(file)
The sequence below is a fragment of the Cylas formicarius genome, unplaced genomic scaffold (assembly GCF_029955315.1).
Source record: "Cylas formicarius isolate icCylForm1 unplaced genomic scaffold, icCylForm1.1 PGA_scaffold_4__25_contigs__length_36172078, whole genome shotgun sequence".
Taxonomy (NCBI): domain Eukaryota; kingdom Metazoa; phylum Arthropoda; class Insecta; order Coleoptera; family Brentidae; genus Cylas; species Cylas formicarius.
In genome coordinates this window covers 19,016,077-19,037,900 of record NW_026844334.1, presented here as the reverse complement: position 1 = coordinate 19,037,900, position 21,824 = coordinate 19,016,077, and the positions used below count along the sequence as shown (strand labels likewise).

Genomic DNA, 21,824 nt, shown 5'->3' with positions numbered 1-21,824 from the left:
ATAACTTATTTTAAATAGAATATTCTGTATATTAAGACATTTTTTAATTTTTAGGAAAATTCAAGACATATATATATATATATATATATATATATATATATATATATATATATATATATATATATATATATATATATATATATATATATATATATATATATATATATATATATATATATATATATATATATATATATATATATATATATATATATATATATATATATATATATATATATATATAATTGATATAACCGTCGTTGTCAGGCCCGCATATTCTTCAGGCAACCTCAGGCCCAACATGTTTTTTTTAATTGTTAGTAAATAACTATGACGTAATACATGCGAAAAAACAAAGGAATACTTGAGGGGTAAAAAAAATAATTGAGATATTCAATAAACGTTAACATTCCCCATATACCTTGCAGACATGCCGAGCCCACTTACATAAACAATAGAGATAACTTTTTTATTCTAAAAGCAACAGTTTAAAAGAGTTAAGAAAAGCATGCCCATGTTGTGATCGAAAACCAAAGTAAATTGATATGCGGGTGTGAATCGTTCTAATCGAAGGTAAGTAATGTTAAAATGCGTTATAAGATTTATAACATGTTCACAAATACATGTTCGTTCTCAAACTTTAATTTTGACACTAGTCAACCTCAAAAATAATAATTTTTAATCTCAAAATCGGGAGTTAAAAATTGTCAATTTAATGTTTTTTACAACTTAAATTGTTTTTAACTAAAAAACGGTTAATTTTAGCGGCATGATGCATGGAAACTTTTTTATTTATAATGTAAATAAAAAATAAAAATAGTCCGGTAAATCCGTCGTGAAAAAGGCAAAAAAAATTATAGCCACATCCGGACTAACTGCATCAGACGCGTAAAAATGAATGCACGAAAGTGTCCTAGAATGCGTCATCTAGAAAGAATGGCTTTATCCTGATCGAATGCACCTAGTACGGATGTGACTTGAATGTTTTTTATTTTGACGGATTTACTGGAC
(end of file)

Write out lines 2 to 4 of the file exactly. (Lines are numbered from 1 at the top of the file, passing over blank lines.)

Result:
Source record: "Cylas formicarius isolate icCylForm1 unplaced genomic scaffold, icCylForm1.1 PGA_scaffold_4__25_contigs__length_36172078, whole genome shotgun sequence".
Taxonomy (NCBI): domain Eukaryota; kingdom Metazoa; phylum Arthropoda; class Insecta; order Coleoptera; family Brentidae; genus Cylas; species Cylas formicarius.
In genome coordinates this window covers 19,016,077-19,037,900 of record NW_026844334.1, presented here as the reverse complement: position 1 = coordinate 19,037,900, position 21,824 = coordinate 19,016,077, and the positions used below count along the sequence as shown (strand labels likewise).